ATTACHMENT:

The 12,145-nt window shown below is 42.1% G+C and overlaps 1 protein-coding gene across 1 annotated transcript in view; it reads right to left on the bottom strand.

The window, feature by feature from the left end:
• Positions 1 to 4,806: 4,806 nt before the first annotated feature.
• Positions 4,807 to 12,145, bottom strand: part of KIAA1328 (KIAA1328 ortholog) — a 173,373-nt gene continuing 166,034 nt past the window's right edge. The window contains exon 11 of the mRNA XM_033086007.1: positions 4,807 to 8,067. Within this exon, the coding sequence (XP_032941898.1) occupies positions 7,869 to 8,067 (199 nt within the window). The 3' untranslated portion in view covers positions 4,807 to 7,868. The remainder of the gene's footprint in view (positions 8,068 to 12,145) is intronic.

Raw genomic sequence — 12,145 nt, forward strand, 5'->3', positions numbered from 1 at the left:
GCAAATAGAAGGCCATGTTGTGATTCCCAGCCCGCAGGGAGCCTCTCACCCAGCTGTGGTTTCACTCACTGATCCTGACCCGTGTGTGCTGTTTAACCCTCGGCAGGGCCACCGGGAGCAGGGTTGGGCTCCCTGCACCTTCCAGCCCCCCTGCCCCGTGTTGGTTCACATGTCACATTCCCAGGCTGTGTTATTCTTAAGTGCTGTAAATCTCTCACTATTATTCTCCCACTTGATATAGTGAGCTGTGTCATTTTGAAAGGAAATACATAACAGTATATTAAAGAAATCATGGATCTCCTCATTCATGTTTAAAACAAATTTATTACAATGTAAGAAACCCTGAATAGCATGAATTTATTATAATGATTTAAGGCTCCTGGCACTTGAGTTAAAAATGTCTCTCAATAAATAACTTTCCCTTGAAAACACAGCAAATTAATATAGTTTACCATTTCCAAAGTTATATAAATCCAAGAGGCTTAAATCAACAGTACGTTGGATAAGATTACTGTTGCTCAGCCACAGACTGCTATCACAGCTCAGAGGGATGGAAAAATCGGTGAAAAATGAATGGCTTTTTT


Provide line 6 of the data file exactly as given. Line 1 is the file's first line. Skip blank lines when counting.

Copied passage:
GCAAATAGAAGGCCATGTTGTGATTCCCAGCCCGCAGGGAGCCTCTCACCCAGCTGTGGTTTCACTCACTGATCCTGACCCGTGTGTGCTGTTTAACCCTCGGCAGGGCCACCGGGAGCAGGGTTGGGCTCCCTGCACCTTCCAGCCCCCCTGCCCCGTGTTGGTTCACATGTCACATTCCCAGGCTGTGTTATTCTTAAGTGCTGTAAATCTCTCACTATTATTCTCCCACTTGATATAGTGAGCTGTGTCATTTTGAAAGGAAATACATAACAGTATATTAAAGAAATCATGGATCTCCTCATTCATGTTTAAAACAAATTTATTACAATGTAAGAAACCCTGAATAGCATGAATTTATTATAATGATTTAAGGCTCCTGGCACTTGAGTTAAAAATGTCTCTCAATAAATAACTTTCCCTTGAAAACACAGCAAATTAATATAGTTTACCATTTCCAAAGTTATATAAATCCAAGAGGCTTAAATCAACAGTACGTTGGATAAGATTACTGTTGCTCAGCCACAGACTGCTATCACAGCTCAGAGGGATGGAAAAATCGGTGAAAAATGAATGGCTTTTTT